Carvel Corporation sells retail manufacturing licenses and related goods/services to franchises that operate Carvel ice cream stores. Misters Leopold and David DePaola operated two such Carvel stores in Waterbury, Connecticut. The two men contracted with Carvel on November 1, 1990 to obtain a retail manufacturer’s license for Carvel franchise store # 1578 for a period of ten years. The parties entered into non-compete and trade secrets agreements on March 22, 1991. Later that year, on September 11, 1997, the DePaolas entered into an agreement for a license for Carvel franchise store # 2704. Several restrictive covenants accompanied this second franchise agreement. The DePaolas were prohibited from operating ice cream stores within two miles of their previous Carvel locations for a period of three years following the abandonment or expiration of each respective license agreement. Additionally, the covenants stated that legal disputes would be “interpreted, governed, and construed pursuant to New York law”.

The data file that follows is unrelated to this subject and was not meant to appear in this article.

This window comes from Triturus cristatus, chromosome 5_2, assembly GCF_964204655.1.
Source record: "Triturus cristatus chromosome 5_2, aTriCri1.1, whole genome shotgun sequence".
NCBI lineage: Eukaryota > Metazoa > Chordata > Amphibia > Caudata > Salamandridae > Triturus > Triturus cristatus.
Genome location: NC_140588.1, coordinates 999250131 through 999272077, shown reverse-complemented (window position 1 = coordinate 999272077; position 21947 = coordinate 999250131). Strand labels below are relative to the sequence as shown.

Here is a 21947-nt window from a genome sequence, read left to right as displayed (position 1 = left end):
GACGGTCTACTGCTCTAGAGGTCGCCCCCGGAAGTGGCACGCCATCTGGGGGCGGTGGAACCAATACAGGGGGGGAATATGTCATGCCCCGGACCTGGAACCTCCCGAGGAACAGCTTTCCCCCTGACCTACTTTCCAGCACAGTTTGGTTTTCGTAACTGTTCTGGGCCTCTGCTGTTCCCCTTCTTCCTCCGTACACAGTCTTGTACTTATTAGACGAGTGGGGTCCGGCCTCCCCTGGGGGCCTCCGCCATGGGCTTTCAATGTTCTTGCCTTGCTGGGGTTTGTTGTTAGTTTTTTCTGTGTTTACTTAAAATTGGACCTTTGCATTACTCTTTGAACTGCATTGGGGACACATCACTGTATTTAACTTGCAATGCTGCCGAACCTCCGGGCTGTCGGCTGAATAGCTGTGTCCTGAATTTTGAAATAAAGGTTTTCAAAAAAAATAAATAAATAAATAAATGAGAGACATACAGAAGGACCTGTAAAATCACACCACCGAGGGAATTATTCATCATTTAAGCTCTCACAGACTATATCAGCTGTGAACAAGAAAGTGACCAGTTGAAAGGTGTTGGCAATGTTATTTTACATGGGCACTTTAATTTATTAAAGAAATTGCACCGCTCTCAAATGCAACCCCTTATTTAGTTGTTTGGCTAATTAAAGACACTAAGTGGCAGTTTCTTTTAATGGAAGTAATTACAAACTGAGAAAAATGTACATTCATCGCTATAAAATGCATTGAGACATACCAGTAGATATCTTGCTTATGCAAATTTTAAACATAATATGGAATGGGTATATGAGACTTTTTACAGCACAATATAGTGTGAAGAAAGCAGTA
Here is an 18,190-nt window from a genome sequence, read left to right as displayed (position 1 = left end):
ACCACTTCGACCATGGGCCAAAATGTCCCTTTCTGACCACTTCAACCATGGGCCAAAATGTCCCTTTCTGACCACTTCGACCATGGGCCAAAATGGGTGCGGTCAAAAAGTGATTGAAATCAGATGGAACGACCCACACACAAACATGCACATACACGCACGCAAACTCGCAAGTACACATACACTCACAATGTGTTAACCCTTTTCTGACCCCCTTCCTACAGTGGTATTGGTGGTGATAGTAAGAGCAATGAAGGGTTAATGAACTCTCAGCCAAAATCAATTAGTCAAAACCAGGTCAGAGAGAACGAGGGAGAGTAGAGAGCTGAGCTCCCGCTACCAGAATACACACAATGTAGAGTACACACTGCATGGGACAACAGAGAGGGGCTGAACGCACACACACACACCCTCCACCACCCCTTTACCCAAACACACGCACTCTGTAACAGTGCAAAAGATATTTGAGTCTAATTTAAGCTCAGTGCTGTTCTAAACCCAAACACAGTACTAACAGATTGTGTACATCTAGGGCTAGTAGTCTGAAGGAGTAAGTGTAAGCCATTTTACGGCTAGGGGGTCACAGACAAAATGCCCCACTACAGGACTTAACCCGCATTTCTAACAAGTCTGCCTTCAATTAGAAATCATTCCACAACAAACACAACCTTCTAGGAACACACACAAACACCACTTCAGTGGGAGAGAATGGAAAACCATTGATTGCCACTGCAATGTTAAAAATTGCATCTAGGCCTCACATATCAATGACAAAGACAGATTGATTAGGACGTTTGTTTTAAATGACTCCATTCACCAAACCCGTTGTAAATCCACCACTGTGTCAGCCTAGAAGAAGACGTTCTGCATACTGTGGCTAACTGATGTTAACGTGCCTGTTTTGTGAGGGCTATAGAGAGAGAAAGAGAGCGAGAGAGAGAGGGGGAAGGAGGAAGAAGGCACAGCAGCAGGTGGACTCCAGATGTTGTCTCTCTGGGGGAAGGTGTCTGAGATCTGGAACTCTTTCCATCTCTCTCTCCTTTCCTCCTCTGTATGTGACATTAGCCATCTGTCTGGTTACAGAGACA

On October 31, 2000 the first license agreement expired but Carvel alleged that the DePaolas continued to operate that location as an independent ice cream store. The company learned a few weeks later that the DePaolas had begun to operate the second location in the same manner, as an independent ice cream store not classified as a Carvel franchise. Carvel Corp. sued the DePaolas for breach of the restrictive covenants and specifically claimed that they would disclose valuable and proprietary trade secrets during their current and future business activities. Carvel requested that the court issue two injunctions: one to order the DePaolas to cease using and to return any and all Carvel property and a second to cease the operation of their independent ice cream stores in order to comply with the non-compete agreements. The DePaolas were compliant with returning Carvel property but took issue with the company’s request that they cease their operations of the two ice cream stores. The agreement had a choice of law provision designating New York law as controlling, but the Superior Court of Connecticut sitting in New Britain was able to adjudicate the case because of the similarities in New York and Connecticut laws’ treatment of non-compete and other employment agreements.